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Friday, May 24, 2013

Matchmaker, matchmaker

Matchmaking, it seems to me, would be a noble profession.  Seeing need and opportunity and finding win-win mutually beneficial arrangements with the potential for long lives of blessing.

This week I felt a little thrill of matchmaking.  No, not for a marriage, though I do believe this is a love story.  Love that brings people out of their homes at dawn and into a chaotic ward full of children whose brains are being compressed by too much fluid, whose spinal cords are damaged and exposed, who often can't walk, need help to go to the bathroom, appear disproportionate and a bit unsettling.  Kijabe hospital has become a mecca for the neurologically disabled.  We had a surgeon here, Dr. Bransford, whose heart for special-needs children launched all kinds of surgical programs.  And we have one now, Dr. Albright, who with his nurse-practitioner wife has brought a lifetime of academic experience to bear in the epicenter of spina bifida and hydrocephalus.  If you build it, they will come, and the most challenging kids from all over Kenya find their way to Kijabe day by day.  Dr. Albright does more surgery here in a month than he did in the States in a year.  On my call this week I admitted three newborns with spina bifida, and heard three more were also seen.  That's one day, 6 new cases of a very complicated condition.

When I first came to Kijabe, I quickly realized how much I leaned on the excellent care of our two Clinical Officers (like PA's), Bob and Lillian.  And I noticed how busy the neurosurgical service was, and thought a CO would be a great benefit to them.  But nothing comes quickly at Kijabe, and this idea had to go through proper channels of approval.  When the 2012 CO intern class finished in November, we got the hospital to hire one for Paediatrics. Thanks to insight and advice from Dr. Erika, we chose Veronica because she had demonstrated a real heart for the babies.  It wasn't easy to pull this off.  Veronica could have made nearly double her salary elsewhere, and Kenyans experience significant family pressure to obtain a more secure and higher-paying job.  But she felt God drawing her to KH, so she signed on.  She received neonatal training in December, and then began a 4-month training and work period with us in the Nursery while our regular CO was on maternity leave, with the plan that at the end of that time we would release Veronica to work with the Neurosurgery team.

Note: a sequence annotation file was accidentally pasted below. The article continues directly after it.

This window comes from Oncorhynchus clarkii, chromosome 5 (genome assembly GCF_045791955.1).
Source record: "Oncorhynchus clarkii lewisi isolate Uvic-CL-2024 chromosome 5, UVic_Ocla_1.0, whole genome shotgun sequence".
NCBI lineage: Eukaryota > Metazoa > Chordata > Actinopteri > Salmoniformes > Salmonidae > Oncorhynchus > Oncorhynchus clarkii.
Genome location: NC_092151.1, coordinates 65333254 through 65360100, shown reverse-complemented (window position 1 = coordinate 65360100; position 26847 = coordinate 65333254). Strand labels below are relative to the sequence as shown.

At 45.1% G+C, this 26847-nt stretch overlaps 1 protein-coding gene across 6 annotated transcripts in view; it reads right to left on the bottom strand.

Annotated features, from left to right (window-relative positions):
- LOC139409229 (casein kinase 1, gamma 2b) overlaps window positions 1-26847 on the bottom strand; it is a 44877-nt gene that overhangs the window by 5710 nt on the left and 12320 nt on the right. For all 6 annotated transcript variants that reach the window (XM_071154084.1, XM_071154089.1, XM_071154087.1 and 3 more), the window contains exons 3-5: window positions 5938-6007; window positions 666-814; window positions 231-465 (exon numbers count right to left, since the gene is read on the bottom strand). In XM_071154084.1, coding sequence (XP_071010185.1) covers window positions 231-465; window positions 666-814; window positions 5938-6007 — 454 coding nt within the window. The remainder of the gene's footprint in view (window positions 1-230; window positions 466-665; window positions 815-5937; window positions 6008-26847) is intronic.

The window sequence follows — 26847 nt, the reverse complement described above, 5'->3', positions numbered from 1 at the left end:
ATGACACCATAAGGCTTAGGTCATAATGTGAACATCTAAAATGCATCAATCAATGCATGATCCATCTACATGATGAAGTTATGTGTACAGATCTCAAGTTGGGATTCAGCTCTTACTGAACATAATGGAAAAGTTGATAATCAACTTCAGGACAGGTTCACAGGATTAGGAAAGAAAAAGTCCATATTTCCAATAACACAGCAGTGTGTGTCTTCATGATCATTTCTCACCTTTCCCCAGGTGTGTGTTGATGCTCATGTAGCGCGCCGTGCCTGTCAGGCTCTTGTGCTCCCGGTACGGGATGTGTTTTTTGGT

This week the Neurosurgery team confirmed that they want her to stay on long-term, and she confirmed she wants to do that.  Hooray.  I know this will bless the children.  I can be standing in nursery and watch staff go right by me to bring their issues to the CO, who is considered more approachable.  I have time after time seen Veronica find out more back story, minister to Moms spiritually, go the extra mile to ensure that needs are met.  A team needs skilled surgeons but also compassionate hands-on language-fluent primary care members.

That evening I was so happy, that Veronica might make the lives of the way-too-busy and dedicated Albrights a little better with her work, that they might teach her some specialized and excellent medicine, that mothers and babies would be cared for well, that nurses would have a better way to communicate with the surgical team.

A small joy of matchmaking that will, I hope, bear much fruit.

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